Criteria for transfer credit complicated, mysterious
Difficulty transferring credits leaves students frustrated and behind schedule
Published: Tuesday, February 5, 2013
Updated: Tuesday, February 5, 2013 23:02
Students who take classes elsewhere or transfer in from various universities or community colleges have to check carefully that their credits will be accepted into their major or face repeating the class.
Many students take courses at community colleges in order to save money. However if they plan to do so, they need to research in advance that the credit or prerequisite will count for UConn. According to Deborah Rice, the associate director for undergraduate admissions, the courses have to come from a regionally accredited institution and need to be similar in content and quality standards. Once the credit is transferred, the grade earned doesn’t count but only transfers the credit.
“Students need to have a C or better in order for the credit to transfer,” said Rice.
A few colleges and universities across the nation are changing their policies in order to incorporate more transfer credits. The University of South Florida and four state colleges created a system that would reverse credit transforming and allow students to count USF credits for two-year degrees according to an article from Tampa Bay Online. This is a result of the changing times where some students need to derail their four-year college plans or are otherwise delayed. Schools in Texas are picking up the same plan as well.
UConn has specific guidelines listed online that students are recommended to follow if they plan to take courses outside of UConn and even lists the accredited institutions and classes that could be transferred. However not all courses transfer over as both credit and pre-requisite sometimes they transfer over as just credit or just the pre requisite which leads to students repeating the class.
Justin Scarzella, a 7th-semester chemistry major and music minor faced the issue of repeating math classes since two of math classes he took at Naugatuck Valley Community College (NVCC) didn’t count as credit but was accepted as pre -requisite.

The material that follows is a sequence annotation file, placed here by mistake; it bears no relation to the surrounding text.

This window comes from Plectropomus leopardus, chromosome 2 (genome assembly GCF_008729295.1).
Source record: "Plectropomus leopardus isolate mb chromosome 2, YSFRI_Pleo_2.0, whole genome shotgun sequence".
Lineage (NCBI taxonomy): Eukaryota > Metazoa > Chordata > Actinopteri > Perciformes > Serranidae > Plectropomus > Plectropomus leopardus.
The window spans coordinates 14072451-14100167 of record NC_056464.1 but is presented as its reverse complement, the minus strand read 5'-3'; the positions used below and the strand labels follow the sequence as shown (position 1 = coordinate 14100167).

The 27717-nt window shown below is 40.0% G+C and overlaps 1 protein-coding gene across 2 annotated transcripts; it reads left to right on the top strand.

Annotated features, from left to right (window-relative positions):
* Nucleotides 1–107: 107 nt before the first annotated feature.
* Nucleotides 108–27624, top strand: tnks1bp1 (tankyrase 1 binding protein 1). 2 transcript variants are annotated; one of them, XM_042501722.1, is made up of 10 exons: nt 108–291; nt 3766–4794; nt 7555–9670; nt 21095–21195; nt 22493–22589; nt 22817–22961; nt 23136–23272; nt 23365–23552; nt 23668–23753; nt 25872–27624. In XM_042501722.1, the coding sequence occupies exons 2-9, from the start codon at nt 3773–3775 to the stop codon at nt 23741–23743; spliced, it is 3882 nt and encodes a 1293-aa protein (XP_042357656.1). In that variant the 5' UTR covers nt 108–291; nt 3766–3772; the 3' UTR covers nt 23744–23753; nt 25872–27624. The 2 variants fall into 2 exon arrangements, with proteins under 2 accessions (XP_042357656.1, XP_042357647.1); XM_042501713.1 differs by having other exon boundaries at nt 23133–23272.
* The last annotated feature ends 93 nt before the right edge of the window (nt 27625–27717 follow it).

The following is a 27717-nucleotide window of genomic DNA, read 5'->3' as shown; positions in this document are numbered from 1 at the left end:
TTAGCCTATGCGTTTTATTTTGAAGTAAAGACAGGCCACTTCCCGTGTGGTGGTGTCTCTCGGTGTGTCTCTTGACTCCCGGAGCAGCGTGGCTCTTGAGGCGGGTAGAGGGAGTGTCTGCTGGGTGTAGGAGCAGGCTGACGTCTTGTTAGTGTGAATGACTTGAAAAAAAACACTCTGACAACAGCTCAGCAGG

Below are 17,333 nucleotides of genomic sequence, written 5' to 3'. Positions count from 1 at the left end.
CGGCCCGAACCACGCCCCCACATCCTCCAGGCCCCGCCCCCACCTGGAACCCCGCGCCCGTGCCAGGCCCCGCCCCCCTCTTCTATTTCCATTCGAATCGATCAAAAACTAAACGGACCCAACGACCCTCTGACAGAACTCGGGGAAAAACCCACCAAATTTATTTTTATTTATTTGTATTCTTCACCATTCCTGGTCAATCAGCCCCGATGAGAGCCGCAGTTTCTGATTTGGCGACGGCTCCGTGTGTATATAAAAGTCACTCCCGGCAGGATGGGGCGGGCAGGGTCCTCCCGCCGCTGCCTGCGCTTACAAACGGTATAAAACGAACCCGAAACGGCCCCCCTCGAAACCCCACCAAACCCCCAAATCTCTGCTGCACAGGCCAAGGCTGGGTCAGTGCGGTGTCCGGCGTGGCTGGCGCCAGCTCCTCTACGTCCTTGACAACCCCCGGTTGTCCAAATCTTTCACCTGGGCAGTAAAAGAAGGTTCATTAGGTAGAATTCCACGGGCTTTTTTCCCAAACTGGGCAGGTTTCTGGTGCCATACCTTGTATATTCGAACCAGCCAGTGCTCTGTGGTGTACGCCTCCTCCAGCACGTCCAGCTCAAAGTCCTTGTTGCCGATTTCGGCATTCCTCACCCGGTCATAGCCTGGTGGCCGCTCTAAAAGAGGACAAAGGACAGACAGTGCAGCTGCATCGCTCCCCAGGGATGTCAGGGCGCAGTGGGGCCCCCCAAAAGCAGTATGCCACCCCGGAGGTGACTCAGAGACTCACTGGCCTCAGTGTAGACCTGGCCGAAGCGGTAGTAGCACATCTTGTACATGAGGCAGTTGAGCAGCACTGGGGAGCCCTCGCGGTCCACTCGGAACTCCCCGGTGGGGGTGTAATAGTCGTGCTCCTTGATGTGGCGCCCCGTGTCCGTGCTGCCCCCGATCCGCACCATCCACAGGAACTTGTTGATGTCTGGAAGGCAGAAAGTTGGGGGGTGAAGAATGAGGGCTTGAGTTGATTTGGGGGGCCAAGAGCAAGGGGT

“I had to retake pre calculus and it didn’t make any sense why,” said Scarzella. “I could have graduated on time if everything had transferred over.”
Scarzella says that he didn’t know his math classes wouldn’t transfer until a friend had to explain to him that he had to research specifically which classes would transfer. When Rice was asked about why both pre requisite and credits don’t transfer she was unable to comment but said courses transfer in as only equivalent courses and reiterated that grades don’t transfer.
“The undergrad office of admission decides based on the faculty senate’s and university standards what is transferrable,” said Rice. “We look over the details of the course descriptions (from other accredited institutions), go over the syllabi and look at the quality of the content.”
Christina Marrone, a 6th-semester in the accelerated nursing program was unable to attain her biology minor because many of her credits did not transfer over from NVCC. Marrone would have to retake the biology classes in order to get the bio minor. UConn only accepted certain credits into specific programs.
“They accepted my physiology and anatomy only in a certain major or programs,” Marrone said. “It could become really tricky. I just don’t understand why because the human body is the same anywhere you go. I could graduate on time but it’s frustrating because you have to retake classes that I already learned and it is same exact material at NVCC.”
Marrone advices to know your major if you plan to transfer into UConn or take courses outside in order to get your money’s worth or else face retaking classes. For specifics on what classes are transferable and from what specific institutions, Rice stressed the importance of researching the classes first and going through the pre-approval process found through PeopleSoft in self service. Specifics can be found on the undergraduate admissions website.